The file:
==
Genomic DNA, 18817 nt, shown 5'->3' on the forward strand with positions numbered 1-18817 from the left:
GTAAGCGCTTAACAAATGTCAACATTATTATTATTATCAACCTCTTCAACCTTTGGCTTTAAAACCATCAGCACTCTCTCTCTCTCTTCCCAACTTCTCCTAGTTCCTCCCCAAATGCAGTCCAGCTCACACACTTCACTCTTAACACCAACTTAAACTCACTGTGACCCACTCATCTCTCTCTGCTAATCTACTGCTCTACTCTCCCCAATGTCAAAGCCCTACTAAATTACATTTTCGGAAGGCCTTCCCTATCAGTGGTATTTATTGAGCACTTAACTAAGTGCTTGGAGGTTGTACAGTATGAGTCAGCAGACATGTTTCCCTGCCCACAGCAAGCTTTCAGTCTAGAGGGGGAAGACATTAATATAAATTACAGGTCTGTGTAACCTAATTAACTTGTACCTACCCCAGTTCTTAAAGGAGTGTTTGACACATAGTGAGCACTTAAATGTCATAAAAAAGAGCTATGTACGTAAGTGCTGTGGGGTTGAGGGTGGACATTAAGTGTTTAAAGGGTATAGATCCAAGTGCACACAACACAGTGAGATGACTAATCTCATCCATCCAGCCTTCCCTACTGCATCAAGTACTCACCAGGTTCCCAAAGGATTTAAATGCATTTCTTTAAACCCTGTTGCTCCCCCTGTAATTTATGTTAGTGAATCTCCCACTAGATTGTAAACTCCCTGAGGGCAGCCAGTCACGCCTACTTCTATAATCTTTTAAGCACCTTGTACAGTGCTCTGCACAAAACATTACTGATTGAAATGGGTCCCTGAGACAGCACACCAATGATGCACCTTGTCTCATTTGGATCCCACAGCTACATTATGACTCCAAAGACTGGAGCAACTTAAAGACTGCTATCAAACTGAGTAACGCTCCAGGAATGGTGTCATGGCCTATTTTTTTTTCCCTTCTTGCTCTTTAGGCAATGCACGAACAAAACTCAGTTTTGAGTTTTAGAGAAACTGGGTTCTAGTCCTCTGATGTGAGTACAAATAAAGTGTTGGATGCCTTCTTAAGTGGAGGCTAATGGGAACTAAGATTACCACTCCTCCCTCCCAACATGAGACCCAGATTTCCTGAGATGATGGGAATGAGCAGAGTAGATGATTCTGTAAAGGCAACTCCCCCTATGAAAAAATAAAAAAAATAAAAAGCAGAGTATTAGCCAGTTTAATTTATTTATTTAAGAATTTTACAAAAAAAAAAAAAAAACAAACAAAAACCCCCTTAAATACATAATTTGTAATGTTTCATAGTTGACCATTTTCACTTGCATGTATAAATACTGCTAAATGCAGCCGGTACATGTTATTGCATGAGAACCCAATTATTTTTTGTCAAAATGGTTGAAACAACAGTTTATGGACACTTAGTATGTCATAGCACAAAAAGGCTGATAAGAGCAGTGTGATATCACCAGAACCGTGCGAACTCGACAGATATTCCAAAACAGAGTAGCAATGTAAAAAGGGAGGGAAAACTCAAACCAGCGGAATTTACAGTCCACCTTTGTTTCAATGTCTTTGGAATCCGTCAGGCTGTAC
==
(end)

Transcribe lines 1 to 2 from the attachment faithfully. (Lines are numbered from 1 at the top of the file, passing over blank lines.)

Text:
Genomic DNA, 18817 nt, shown 5'->3' on the forward strand with positions numbered 1-18817 from the left:
GTAAGCGCTTAACAAATGTCAACATTATTATTATTATCAACCTCTTCAACCTTTGGCTTTAAAACCATCAGCACTCTCTCTCTCTCTTCCCAACTTCTCCTAGTTCCTCCCCAAATGCAGTCCAGCTCACACACTTCACTCTTAACACCAACTTAAACTCACTGTGACCCACTCATCTCTCTCTGCTAATCTACTGCTCTACTCTCCCCAATGTCAAAGCCCTACTAAATTACATTTTCGGAAGGCCTTCCCTATCAGTGGTATTTATTGAGCACTTAACTAAGTGCTTGGAGGTTGTACAGTATGAGTCAGCAGACATGTTTCCCTGCCCACAGCAAGCTTTCAGTCTAGAGGGGGAAGACATTAATATAAATTACAGGTCTGTGTAACCTAATTAACTTGTACCTACCCCAGTTCTTAAAGGAGTGTTTGACACATAGTGAGCACTTAAATGTCATAAAAAAGAGCTATGTACGTAAGTGCTGTGGGGTTGAGGGTGGACATTAAGTGTTTAAAGGGTATAGATCCAAGTGCACACAACACAGTGAGATGACTAATCTCATCCATCCAGCCTTCCCTACTGCATCAAGTACTCACCAGGTTCCCAAAGGATTTAAATGCATTTCTTTAAACCCTGTTGCTCCCCCTGTAATTTATGTTAGTGAATCTCCCACTAGATTGTAAACTCCCTGAGGGCAGCCAGTCACGCCTACTTCTATAATCTTTTAAGCACCTTGTACAGTGCTCTGCACAAAACATTACTGATTGAAATGGGTCCCTGAGACAGCACACCAATGATGCACCTTGTCTCATTTGGATCCCACAGCTACATTATGACTCCAAAGACTGGAGCAACTTAAAGACTGCTATCAAACTGAGTAACGCTCCAGGAATGGTGTCATGGCCTATTTTTTTTTCCCTTCTTGCTCTTTAGGCAATGCACGAACAAAACTCAGTTTTGAGTTTTAGAGAAACTGGGTTCTAGTCCTCTGATGTGAGTACAAATAAAGTGTTGGATGCCTTCTTAAGTGGAGGCTAATGGGAACTAAGATTACCACTCCTCCCTCCCAACATGAGACCCAGATTTCCTGAGATGATGGGAATGAGCAGAGTAGATGATTCTGTAAAGGCAACTCCCCCTATGAAAAAATAAAAAAAATAAAAAGCAGAGTATTAGCCAGTTTAATTTATTTATTTAAGAATTTTACAAAAAAAAAAAAAAAACAAACAAAAACCCCCTTAAATACATAATTTGTAATGTTTCATAGTTGACCATTTTCACTTGCATGTATAAATACTGCTAAATGCAGCCGGTACATGTTATTGCATGAGAACCCAATTATTTTTTGTCAAAATGGTTGAAACAACAGTTTATGGACACTTAGTATGTCATAGCACAAAAAGGCTGATAAGAGCAGTGTGATATCACCAGAACCGTGCGAACTCGACAGATATTCCAAAACAGAGTAGCAATGTAAAAAGGGAGGGAAAACTCAAACCAGCGGAATTTACAGTCCACCTTTGTTTCAATGTCTTTGGAATCCGTCAGGCTGTAC